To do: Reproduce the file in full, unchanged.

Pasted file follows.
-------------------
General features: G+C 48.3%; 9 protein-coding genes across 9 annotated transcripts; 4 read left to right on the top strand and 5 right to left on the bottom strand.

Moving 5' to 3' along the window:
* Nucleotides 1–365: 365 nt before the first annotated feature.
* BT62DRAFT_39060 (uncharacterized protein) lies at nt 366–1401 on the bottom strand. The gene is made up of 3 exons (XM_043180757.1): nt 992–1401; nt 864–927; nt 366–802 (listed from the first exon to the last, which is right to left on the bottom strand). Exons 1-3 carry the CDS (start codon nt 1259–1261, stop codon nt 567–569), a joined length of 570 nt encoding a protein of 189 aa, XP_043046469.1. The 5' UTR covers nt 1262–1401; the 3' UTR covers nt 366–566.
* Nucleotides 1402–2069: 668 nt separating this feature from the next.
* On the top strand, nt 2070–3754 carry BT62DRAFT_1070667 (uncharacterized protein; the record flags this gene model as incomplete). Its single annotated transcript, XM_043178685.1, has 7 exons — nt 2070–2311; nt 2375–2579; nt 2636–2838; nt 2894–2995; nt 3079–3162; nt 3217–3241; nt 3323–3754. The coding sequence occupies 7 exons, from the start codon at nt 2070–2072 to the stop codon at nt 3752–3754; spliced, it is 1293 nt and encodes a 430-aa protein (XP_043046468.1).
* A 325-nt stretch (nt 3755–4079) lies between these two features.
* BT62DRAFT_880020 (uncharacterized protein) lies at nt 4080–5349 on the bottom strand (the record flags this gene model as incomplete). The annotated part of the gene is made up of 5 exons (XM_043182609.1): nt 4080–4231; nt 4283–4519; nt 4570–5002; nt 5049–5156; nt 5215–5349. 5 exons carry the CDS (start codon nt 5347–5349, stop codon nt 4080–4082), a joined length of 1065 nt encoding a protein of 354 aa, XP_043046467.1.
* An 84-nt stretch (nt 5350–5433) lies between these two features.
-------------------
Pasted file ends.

General features: G+C 48.3%; 9 protein-coding genes across 9 annotated transcripts; 4 read left to right on the top strand and 5 right to left on the bottom strand.

Moving 5' to 3' along the window:
* Nucleotides 1–365: 365 nt before the first annotated feature.
* BT62DRAFT_39060 (uncharacterized protein) lies at nt 366–1401 on the bottom strand. The gene is made up of 3 exons (XM_043180757.1): nt 992–1401; nt 864–927; nt 366–802 (listed from the first exon to the last, which is right to left on the bottom strand). Exons 1-3 carry the CDS (start codon nt 1259–1261, stop codon nt 567–569), a joined length of 570 nt encoding a protein of 189 aa, XP_043046469.1. The 5' UTR covers nt 1262–1401; the 3' UTR covers nt 366–566.
* Nucleotides 1402–2069: 668 nt separating this feature from the next.
* On the top strand, nt 2070–3754 carry BT62DRAFT_1070667 (uncharacterized protein; the record flags this gene model as incomplete). Its single annotated transcript, XM_043178685.1, has 7 exons — nt 2070–2311; nt 2375–2579; nt 2636–2838; nt 2894–2995; nt 3079–3162; nt 3217–3241; nt 3323–3754. The coding sequence occupies 7 exons, from the start codon at nt 2070–2072 to the stop codon at nt 3752–3754; spliced, it is 1293 nt and encodes a 430-aa protein (XP_043046468.1).
* A 325-nt stretch (nt 3755–4079) lies between these two features.
* BT62DRAFT_880020 (uncharacterized protein) lies at nt 4080–5349 on the bottom strand (the record flags this gene model as incomplete). The annotated part of the gene is made up of 5 exons (XM_043182609.1): nt 4080–4231; nt 4283–4519; nt 4570–5002; nt 5049–5156; nt 5215–5349. 5 exons carry the CDS (start codon nt 5347–5349, stop codon nt 4080–4082), a joined length of 1065 nt encoding a protein of 354 aa, XP_043046467.1.
* An 84-nt stretch (nt 5350–5433) lies between these two features.